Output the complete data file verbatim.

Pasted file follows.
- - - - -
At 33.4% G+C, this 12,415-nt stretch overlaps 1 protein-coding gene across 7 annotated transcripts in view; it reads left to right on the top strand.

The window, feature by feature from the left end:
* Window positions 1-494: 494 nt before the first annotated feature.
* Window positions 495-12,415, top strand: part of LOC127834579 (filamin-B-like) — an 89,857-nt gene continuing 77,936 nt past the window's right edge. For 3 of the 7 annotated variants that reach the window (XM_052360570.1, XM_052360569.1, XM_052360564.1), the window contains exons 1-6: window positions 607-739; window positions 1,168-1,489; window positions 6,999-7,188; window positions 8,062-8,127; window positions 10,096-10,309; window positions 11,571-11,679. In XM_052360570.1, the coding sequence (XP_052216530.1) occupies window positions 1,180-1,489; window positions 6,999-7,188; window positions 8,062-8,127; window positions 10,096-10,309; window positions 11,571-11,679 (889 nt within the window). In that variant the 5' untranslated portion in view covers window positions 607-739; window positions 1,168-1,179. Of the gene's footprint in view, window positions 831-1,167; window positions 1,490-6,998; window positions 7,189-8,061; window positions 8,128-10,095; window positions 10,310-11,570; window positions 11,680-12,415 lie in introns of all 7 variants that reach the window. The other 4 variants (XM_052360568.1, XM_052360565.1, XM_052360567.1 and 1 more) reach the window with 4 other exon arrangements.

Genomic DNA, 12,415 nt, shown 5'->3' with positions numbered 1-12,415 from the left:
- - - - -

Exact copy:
At 33.4% G+C, this 12,415-nt stretch overlaps 1 protein-coding gene across 7 annotated transcripts in view; it reads left to right on the top strand.

The window, feature by feature from the left end:
* Window positions 1-494: 494 nt before the first annotated feature.
* Window positions 495-12,415, top strand: part of LOC127834579 (filamin-B-like) — an 89,857-nt gene continuing 77,936 nt past the window's right edge. For 3 of the 7 annotated variants that reach the window (XM_052360570.1, XM_052360569.1, XM_052360564.1), the window contains exons 1-6: window positions 607-739; window positions 1,168-1,489; window positions 6,999-7,188; window positions 8,062-8,127; window positions 10,096-10,309; window positions 11,571-11,679. In XM_052360570.1, the coding sequence (XP_052216530.1) occupies window positions 1,180-1,489; window positions 6,999-7,188; window positions 8,062-8,127; window positions 10,096-10,309; window positions 11,571-11,679 (889 nt within the window). In that variant the 5' untranslated portion in view covers window positions 607-739; window positions 1,168-1,179. Of the gene's footprint in view, window positions 831-1,167; window positions 1,490-6,998; window positions 7,189-8,061; window positions 8,128-10,095; window positions 10,310-11,570; window positions 11,680-12,415 lie in introns of all 7 variants that reach the window. The other 4 variants (XM_052360568.1, XM_052360565.1, XM_052360567.1 and 1 more) reach the window with 4 other exon arrangements.

Genomic DNA, 12,415 nt, shown 5'->3' with positions numbered 1-12,415 from the left: